Starbucks – Arizona State University Online education partnership is an example of Corporate Responsibility
Walking the talk of workplace ethics
As an academic and proponent of business ethics, I was delighted to read that Starbucks and Arizona State University (ASU) have developed a new scholarship partnership. The Starbucks College Achievement Plan (CAP) is available to company employees who enrolled full time or part time. The program will include an upfront "partial tuition scholarship," thanks to an "investment" from ASU. According to Starbucks CEO Howard Schultz, the new Starbucks College Achievement Plan is designed to support college completion with full tuition reimbursement for juniors and seniors to finish their degrees, or an on-ramp for freshman and sophomores with a scholarship.
Why do I think this is an example of corporate responsibility? Because Starbucks recognizes to develop better employees and future leaders for the company, it has to invest in their future growth and development. Even if the employees who go through the program do not go to work for Starbucks, the program will benefit society since those who leave Starbucks go to work for other companies and bring their skills and abilities to the table. Just imagine if every company could partner with an educational institution in online partnerships. Logic dictates that we could advance the technological knowledge and know-how of workers to help us better compete in an increasingly tech savvy world.
As for the details of the program, ASU said that, for each third- or fourth-year student, it would provide College Achievement Plan scholarships of $2,420 per semester, based on a student enrolled for 12 credits. Prices vary for ASU Online’s degree programs, but that CAP scholarship would cover about 40 percent of the cost of several of the lower-priced programs. Depending on their financial need, students could also be eligible for need-based university grants of up to $1,000 per semester, plus Pell Grants and other government student aid.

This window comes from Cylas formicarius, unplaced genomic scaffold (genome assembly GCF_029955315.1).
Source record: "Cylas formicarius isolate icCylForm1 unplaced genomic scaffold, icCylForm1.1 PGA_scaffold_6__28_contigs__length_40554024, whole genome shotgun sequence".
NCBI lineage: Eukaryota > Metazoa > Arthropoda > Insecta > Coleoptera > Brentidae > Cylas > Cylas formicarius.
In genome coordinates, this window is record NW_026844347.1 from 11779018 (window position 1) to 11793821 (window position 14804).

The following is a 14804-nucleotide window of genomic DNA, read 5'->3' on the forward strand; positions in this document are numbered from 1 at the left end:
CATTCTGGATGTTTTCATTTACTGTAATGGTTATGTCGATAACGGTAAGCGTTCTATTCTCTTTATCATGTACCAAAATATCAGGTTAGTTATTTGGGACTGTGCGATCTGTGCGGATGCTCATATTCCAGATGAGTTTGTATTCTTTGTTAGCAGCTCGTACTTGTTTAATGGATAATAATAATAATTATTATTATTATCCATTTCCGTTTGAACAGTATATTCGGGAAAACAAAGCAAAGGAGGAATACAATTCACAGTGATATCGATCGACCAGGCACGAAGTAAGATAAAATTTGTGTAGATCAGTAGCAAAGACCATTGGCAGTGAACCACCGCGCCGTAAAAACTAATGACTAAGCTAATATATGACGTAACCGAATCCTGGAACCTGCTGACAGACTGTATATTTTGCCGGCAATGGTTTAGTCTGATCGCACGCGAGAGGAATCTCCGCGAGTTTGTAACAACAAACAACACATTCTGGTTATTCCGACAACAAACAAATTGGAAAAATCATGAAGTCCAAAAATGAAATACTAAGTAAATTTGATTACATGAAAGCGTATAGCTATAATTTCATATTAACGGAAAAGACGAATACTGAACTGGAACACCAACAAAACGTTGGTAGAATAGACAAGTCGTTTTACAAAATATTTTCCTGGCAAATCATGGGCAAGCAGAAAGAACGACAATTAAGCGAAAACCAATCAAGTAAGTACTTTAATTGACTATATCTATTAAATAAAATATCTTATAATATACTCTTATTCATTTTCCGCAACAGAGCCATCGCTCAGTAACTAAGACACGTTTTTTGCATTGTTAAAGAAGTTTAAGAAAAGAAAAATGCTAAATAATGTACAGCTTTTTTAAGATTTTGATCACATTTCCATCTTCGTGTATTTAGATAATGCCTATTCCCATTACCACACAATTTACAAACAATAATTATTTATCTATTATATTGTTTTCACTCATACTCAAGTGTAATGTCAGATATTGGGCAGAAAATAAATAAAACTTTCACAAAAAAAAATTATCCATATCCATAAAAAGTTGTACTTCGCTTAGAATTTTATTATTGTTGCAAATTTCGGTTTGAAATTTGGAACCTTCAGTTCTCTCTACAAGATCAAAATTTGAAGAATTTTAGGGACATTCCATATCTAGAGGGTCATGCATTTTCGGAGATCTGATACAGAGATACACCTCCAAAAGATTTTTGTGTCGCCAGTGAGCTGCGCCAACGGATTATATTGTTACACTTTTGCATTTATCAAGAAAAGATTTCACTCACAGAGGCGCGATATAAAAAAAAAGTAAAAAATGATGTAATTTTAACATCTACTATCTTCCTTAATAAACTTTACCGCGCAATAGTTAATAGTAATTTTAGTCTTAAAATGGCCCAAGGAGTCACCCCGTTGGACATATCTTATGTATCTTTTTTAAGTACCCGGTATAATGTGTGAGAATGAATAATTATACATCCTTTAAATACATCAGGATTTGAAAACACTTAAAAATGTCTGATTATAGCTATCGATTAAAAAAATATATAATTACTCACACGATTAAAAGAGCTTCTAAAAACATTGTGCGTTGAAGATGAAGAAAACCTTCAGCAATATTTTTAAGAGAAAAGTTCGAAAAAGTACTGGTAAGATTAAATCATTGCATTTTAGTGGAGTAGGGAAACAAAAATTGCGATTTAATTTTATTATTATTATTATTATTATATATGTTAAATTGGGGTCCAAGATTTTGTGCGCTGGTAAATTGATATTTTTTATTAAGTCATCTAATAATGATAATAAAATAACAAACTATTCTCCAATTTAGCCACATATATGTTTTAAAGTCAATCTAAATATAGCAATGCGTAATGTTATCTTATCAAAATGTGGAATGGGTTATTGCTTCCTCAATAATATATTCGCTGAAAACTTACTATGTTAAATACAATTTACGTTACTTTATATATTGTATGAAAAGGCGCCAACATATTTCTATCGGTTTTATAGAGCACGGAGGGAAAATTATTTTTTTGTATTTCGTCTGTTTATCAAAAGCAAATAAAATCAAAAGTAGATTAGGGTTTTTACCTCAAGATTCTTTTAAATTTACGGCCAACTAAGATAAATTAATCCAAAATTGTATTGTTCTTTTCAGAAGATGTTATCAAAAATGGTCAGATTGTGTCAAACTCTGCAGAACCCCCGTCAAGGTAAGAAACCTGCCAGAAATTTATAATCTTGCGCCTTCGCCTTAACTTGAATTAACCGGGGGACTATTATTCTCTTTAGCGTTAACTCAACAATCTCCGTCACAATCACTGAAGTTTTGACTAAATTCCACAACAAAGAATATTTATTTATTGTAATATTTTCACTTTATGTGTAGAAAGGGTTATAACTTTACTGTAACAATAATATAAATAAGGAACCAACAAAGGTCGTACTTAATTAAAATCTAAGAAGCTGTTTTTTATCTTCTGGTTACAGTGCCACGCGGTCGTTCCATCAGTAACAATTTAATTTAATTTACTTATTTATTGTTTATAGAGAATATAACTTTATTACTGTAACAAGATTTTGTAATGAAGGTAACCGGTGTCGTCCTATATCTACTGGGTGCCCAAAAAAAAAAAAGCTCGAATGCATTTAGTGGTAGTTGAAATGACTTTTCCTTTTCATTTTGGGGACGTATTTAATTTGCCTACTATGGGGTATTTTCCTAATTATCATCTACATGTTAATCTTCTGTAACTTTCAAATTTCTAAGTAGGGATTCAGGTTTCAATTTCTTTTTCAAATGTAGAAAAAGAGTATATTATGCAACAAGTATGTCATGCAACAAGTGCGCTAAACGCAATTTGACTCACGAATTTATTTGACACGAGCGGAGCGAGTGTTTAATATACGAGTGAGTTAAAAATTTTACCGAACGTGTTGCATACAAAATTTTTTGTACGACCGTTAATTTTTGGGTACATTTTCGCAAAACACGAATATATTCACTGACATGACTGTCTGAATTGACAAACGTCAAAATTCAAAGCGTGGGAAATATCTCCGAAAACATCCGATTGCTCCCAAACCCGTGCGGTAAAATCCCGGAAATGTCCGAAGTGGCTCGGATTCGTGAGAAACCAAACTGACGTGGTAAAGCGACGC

Under that example, high-need students would incur out-of-pocket costs of only about $500. Those with no need would have out-of-pocket costs of about $3,500. That’s where the Starbucks contribution kicks in. The company said it would reimburse third- and fourth-year students for their out-of-pocket tuition costs. The upperclassmen would become eligible for the reimbursement, provided to them on their paychecks, each time they completed 21 credits. Lower-division students enrolling from Starbucks would receive CAP scholarships from ASU of only $1,267 each, and no reimbursement on the gap between their student aid and their costs.
In broad terms based on current projections of the expected student profile, for every 1,000 upper-division students, the program would cost ASU about $24-million per semester and Starbucks about $11-million per semester. An additional $7-million would come from Pell Grants. ASU has funds from other areas of operations to cover the costs; it should be applauded for taking on the commitment to enhance the skills of workers at Starbucks.
I’ve always admired Starbucks because for several years it has been ranked as one of the top five most admired companies based on a study by Fortune. Moreover, it has been named one of the 100 most ethical corporations by Ethisphere. Most people that are familiar with the company and/or have worked for it know it provides a supportive environment within which to work. It has been a leader in providing health benefits for its workers and even 401-K retirement plans.
I’ve always believed that corporate responsibility goes hand in hand with ethical behavior. I am impressed by Starbucks commitment to high ethical standards. Its approach to ethical decision making is quite similar to the one I teach to my ethics students. Here is the Starbucks Ethical Decision-Making Process.
- Identify the ethical problem
- List solutions and any obstacles to resolving the problem
- Determine the best approach (what should you do)
- Is it consistent with Starbucks Mission, Standards of Business Conduct and any applicable laws or regulations
- Would your approach embarrass you or Starbucks
- How would your approach look published in the newspaper
- Would you be comfortable with the example it sets for future generations
- If the decision is not clear ask for guidance
- Follow through on your decision
Starbucks takes its social responsibilities very seriously. Through its program with ASU, the company has developed a model to train future mangers to be good leaders that should encourage similar academic-business joint educational partnerships.
Blog posted by Steven Mintz, aka Ethics Sage, on June 24, 2014. Dr. Mintz teaches at the Orfalea College of Business at Cal Poly, San Luis Obispo. He also blogs at www.ethicssage.com.